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Distance Learning Courses - Alternatives to Regular College

Updated on March 10, 2013

Distance Learning is the New University

American higher education is on the cusp of a revolution, a good one. With the cost of higher education approaching impossibility, the American university system is in for a seismic change.

According to the national Center for Education Statistics, the average annual cost of a four year education in 2009-2010 was $21,189, up from $3,499 in 1980-1981. For private schools, the cost was $32,790, about double the cost of a state university. These numbers reflect an increase of 37% for public and 25% increase for private institutions over a 10-year period. So a family forks over $131,000 over four years to a private school in after tax dollars, with no guarantee of a job after graduation.

Typically the cost is borne by debt, enormous debt. According to the Project on Student Debt, about two-thirds of the student body of 2010 borrowed to finance their college education, with an average debt on graduation of $25,250. Student loan debt now exceeds credit card debt in the United States at an aggregate of $850 billion, compared to $828 billion for credit cards.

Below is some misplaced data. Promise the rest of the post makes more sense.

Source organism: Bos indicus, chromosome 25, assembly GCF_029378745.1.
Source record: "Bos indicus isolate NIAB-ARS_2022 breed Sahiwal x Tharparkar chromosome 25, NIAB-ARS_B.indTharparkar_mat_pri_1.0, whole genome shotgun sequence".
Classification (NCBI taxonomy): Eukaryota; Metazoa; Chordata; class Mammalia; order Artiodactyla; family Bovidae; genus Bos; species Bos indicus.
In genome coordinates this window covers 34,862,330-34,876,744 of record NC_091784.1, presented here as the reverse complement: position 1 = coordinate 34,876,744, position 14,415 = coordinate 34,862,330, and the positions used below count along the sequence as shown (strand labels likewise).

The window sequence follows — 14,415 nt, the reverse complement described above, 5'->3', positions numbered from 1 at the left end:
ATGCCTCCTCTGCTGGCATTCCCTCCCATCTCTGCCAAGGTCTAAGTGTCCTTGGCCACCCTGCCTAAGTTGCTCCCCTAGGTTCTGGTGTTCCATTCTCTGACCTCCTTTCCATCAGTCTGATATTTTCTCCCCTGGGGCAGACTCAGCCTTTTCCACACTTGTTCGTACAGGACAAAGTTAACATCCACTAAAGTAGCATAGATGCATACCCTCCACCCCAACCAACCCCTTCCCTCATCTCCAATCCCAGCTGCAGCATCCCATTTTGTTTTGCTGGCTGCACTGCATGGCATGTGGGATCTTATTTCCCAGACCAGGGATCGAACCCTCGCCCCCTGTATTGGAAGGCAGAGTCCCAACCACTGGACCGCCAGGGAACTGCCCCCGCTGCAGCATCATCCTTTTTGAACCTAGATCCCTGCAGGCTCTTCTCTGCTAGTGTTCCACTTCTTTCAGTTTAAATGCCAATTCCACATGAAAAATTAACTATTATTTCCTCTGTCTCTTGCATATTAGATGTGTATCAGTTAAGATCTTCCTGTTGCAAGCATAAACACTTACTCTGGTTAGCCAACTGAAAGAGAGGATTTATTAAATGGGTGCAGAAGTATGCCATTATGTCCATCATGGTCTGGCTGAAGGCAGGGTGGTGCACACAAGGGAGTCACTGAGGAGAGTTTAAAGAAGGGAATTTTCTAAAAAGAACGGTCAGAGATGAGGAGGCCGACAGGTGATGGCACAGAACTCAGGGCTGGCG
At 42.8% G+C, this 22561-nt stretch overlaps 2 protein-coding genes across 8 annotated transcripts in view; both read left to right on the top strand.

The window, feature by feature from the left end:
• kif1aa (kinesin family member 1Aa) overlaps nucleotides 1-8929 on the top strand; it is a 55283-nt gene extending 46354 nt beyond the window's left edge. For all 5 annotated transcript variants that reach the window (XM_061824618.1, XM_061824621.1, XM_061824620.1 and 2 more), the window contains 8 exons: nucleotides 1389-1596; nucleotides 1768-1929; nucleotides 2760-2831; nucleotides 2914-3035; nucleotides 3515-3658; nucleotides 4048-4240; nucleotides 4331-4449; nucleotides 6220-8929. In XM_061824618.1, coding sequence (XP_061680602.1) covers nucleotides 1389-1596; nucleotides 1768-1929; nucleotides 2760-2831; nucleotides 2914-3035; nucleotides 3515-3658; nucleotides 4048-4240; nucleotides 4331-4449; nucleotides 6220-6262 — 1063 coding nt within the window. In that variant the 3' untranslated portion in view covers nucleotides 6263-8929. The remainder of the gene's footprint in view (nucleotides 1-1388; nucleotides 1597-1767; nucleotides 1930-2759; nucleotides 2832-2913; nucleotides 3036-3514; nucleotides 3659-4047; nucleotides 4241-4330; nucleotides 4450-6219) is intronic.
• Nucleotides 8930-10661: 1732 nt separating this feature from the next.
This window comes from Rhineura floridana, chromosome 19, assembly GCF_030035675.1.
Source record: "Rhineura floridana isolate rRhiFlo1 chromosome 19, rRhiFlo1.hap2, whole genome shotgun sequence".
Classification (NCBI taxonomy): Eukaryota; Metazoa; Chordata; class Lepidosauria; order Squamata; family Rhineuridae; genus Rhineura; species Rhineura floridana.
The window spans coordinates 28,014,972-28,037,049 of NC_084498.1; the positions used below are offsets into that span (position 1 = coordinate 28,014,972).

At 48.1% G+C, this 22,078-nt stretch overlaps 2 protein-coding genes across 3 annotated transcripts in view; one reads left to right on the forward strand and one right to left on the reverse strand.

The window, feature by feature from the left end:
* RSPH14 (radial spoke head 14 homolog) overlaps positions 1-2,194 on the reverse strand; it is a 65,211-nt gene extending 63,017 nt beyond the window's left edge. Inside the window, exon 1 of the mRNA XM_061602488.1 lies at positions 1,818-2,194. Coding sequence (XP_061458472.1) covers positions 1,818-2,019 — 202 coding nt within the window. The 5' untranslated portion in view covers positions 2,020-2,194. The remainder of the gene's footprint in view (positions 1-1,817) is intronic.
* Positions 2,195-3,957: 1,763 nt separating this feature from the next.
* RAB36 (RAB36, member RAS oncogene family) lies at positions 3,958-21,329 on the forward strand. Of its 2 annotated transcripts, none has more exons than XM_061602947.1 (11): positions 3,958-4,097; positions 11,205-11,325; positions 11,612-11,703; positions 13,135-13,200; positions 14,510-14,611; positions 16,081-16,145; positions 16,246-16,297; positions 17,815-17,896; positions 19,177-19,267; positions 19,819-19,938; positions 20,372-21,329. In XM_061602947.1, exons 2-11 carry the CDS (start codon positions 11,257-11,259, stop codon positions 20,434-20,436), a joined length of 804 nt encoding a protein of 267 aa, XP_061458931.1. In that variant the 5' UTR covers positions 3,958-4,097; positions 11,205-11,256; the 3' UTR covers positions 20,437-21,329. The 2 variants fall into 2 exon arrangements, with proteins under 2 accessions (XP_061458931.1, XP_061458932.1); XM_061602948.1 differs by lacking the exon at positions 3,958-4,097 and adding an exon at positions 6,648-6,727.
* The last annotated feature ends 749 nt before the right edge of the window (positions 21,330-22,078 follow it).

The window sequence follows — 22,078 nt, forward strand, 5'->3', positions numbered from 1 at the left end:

A college education is rapidly becoming unaffordable, making a college degree a goal for those in the upper middle class and higher. There was a time when a student went to college to pursue a dream. If that dream is paleontology or Elizabethan literature, the undergraduate quickly realizes that his or her dreams need to be tempered by a strong dose of reality. Post degree goals need to be firmly anchored in material goals, of necessity. History will tell what this does for the richness of the arts and literature.